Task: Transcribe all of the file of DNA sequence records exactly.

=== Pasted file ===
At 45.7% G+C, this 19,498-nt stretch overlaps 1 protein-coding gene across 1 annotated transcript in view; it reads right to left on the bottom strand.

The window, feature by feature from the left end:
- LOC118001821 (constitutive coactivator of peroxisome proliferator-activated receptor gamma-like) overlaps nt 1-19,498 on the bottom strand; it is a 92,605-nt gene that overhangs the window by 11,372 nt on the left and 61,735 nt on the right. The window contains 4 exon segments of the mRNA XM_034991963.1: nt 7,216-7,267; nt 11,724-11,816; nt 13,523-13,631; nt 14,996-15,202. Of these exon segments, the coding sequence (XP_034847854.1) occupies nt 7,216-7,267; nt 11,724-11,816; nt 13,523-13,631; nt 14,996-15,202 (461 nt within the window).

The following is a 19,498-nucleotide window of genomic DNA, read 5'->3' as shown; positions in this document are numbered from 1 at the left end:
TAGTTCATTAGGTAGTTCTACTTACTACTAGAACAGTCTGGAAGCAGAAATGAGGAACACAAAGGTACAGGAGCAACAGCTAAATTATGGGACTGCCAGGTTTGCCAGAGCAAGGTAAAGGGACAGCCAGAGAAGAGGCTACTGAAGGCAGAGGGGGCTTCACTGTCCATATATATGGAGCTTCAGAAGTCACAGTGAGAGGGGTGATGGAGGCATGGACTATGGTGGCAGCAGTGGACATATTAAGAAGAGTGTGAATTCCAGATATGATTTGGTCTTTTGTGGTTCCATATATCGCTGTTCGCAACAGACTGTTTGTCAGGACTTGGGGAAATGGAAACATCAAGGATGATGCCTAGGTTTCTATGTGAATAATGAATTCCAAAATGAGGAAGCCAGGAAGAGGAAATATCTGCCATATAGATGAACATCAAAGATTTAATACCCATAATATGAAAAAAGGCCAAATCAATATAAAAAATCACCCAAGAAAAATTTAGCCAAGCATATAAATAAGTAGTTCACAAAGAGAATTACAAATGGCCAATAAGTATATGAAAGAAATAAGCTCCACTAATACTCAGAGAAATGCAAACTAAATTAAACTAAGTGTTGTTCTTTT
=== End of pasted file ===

At 45.7% G+C, this 19,498-nt stretch overlaps 1 protein-coding gene across 1 annotated transcript in view; it reads right to left on the bottom strand.

The window, feature by feature from the left end:
- LOC118001821 (constitutive coactivator of peroxisome proliferator-activated receptor gamma-like) overlaps nt 1-19,498 on the bottom strand; it is a 92,605-nt gene that overhangs the window by 11,372 nt on the left and 61,735 nt on the right. The window contains 4 exon segments of the mRNA XM_034991963.1: nt 7,216-7,267; nt 11,724-11,816; nt 13,523-13,631; nt 14,996-15,202. Of these exon segments, the coding sequence (XP_034847854.1) occupies nt 7,216-7,267; nt 11,724-11,816; nt 13,523-13,631; nt 14,996-15,202 (461 nt within the window).

The following is a 19,498-nucleotide window of genomic DNA, read 5'->3' as shown; positions in this document are numbered from 1 at the left end:
TAGTTCATTAGGTAGTTCTACTTACTACTAGAACAGTCTGGAAGCAGAAATGAGGAACACAAAGGTACAGGAGCAACAGCTAAATTATGGGACTGCCAGGTTTGCCAGAGCAAGGTAAAGGGACAGCCAGAGAAGAGGCTACTGAAGGCAGAGGGGGCTTCACTGTCCATATATATGGAGCTTCAGAAGTCACAGTGAGAGGGGTGATGGAGGCATGGACTATGGTGGCAGCAGTGGACATATTAAGAAGAGTGTGAATTCCAGATATGATTTGGTCTTTTGTGGTTCCATATATCGCTGTTCGCAACAGACTGTTTGTCAGGACTTGGGGAAATGGAAACATCAAGGATGATGCCTAGGTTTCTATGTGAATAATGAATTCCAAAATGAGGAAGCCAGGAAGAGGAAATATCTGCCATATAGATGAACATCAAAGATTTAATACCCATAATATGAAAAAAGGCCAAATCAATATAAAAAATCACCCAAGAAAAATTTAGCCAAGCATATAAATAAGTAGTTCACAAAGAGAATTACAAATGGCCAATAAGTATATGAAAGAAATAAGCTCCACTAATACTCAGAGAAATGCAAACTAAATTAAACTAAGTGTTGTTCTTTT